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Fugitive Atlas

I found Fugitive Atlas because someone tweeted about it--Omar Sakr, also a poet; the only way to consume twitter, imo, is by following poets--and I was both deeply impressed with the poem he tweeted and in between books of poetry. So I bought it, and I'm glad I did! This book is intense and complicated. Its themes are political and full of personal struggle against forces that are so large that they feel cataclysmic, more like bad storms at sea than choices made by humans.

Structurally, the poems in this collection are very diverse. One set of poems uses paragraphs of prose before ending with a couple short stanzas of poetry. E.g. "Plume" begins: "Deep under the affluent college town where I live, an hour from Flint, Michigan, there is a moving plume of groundwater contaminated with 1.4-dioxane." and concludes; "Angels, crimson, blue, / and gold, draped in poisoned quills, / ghosting the dusk below // the hours, let not your / fiery water / inflict upon us."

Another type of poem in the book is the 'alams, which are either a poetic form I don't know enough about to recognize or are something Mattawa has invented himself. I found them hard to read; three columns of many very short triplets, they seemed to me in a sense to be meant for every stanza to be read at once by a different voice, or perhaps to be rung out like bells. I would like very much to hear them aloud, performed by the poet himself or by his chosen performers.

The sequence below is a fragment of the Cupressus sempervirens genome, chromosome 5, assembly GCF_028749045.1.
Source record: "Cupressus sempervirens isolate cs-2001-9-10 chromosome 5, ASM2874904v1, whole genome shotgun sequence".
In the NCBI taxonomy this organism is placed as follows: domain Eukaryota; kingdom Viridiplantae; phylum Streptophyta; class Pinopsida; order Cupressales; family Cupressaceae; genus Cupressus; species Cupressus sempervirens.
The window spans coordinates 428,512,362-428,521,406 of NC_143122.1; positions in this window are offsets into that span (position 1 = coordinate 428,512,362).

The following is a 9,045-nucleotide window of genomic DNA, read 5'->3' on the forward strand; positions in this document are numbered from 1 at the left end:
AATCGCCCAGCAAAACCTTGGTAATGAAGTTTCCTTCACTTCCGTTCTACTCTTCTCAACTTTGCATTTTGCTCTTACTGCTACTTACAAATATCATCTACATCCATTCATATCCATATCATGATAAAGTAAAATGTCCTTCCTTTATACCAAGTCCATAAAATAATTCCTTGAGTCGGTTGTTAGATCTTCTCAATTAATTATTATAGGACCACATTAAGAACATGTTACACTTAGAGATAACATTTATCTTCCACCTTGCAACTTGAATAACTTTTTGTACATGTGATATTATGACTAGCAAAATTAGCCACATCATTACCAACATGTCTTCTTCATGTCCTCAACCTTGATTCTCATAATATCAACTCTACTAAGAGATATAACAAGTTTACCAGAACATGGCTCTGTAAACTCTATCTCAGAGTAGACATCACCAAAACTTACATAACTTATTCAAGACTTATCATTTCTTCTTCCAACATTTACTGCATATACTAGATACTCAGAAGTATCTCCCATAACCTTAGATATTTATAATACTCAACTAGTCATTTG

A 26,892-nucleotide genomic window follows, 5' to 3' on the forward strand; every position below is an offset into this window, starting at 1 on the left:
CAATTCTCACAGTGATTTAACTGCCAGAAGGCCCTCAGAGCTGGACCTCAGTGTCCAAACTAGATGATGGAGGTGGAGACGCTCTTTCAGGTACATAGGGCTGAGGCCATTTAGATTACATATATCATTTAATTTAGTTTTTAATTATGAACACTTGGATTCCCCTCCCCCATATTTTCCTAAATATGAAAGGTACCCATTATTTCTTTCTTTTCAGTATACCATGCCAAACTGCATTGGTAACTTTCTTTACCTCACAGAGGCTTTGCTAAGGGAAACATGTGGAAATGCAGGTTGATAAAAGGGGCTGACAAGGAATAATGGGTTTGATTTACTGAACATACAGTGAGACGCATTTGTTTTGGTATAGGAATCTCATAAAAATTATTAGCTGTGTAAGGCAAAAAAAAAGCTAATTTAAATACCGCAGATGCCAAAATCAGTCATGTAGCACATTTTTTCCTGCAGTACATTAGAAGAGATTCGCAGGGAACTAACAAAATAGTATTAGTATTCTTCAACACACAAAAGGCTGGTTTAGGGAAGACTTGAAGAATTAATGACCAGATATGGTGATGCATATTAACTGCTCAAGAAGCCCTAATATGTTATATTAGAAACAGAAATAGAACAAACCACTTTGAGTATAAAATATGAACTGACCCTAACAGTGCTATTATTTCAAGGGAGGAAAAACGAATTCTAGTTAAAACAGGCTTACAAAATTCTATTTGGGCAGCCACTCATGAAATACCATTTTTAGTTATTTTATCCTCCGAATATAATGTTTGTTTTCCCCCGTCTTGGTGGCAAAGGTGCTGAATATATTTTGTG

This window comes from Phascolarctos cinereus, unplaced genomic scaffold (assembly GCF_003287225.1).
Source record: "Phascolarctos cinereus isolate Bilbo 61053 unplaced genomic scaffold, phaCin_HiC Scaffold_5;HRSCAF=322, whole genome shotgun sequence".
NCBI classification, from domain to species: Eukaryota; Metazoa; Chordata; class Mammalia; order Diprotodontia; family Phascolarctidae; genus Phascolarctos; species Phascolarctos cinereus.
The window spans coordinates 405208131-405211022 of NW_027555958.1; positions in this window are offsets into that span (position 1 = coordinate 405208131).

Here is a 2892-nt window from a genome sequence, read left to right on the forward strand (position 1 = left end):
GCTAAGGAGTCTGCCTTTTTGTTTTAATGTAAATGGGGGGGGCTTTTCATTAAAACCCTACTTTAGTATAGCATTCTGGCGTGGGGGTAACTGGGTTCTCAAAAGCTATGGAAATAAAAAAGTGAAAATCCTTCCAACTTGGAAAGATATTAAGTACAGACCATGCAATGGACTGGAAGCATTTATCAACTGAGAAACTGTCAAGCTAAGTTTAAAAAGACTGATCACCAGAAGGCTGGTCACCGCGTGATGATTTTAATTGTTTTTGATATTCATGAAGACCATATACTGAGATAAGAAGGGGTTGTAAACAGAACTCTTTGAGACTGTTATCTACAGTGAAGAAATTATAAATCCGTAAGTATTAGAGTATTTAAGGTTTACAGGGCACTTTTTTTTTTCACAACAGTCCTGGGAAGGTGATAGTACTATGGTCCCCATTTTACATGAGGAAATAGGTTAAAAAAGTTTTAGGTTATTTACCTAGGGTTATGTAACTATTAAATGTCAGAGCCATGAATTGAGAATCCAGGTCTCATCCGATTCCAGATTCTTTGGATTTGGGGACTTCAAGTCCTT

My favorite poem is the final poem in the book, one of several "Beatitude" poems, which I think are all about the poet's daughter.


"Let's walk through the woods," she tells me.

"Let's walk by the rocky shore at sunrise."

"Let's walk through the clover fields at noon."

In the rainforest she is silent, mesmerized.

She'd never prayed--we never taught her--

but she seemed to then, eyes alert with joy.

She points to a chameleon the size of a beetle,

teaches me the names of flowers and trees,

insects we can eat if we're ever lost here.

"I'm teaching you how to entrust the world

to me," she says. "You don't have to live

forever to shield me from it."


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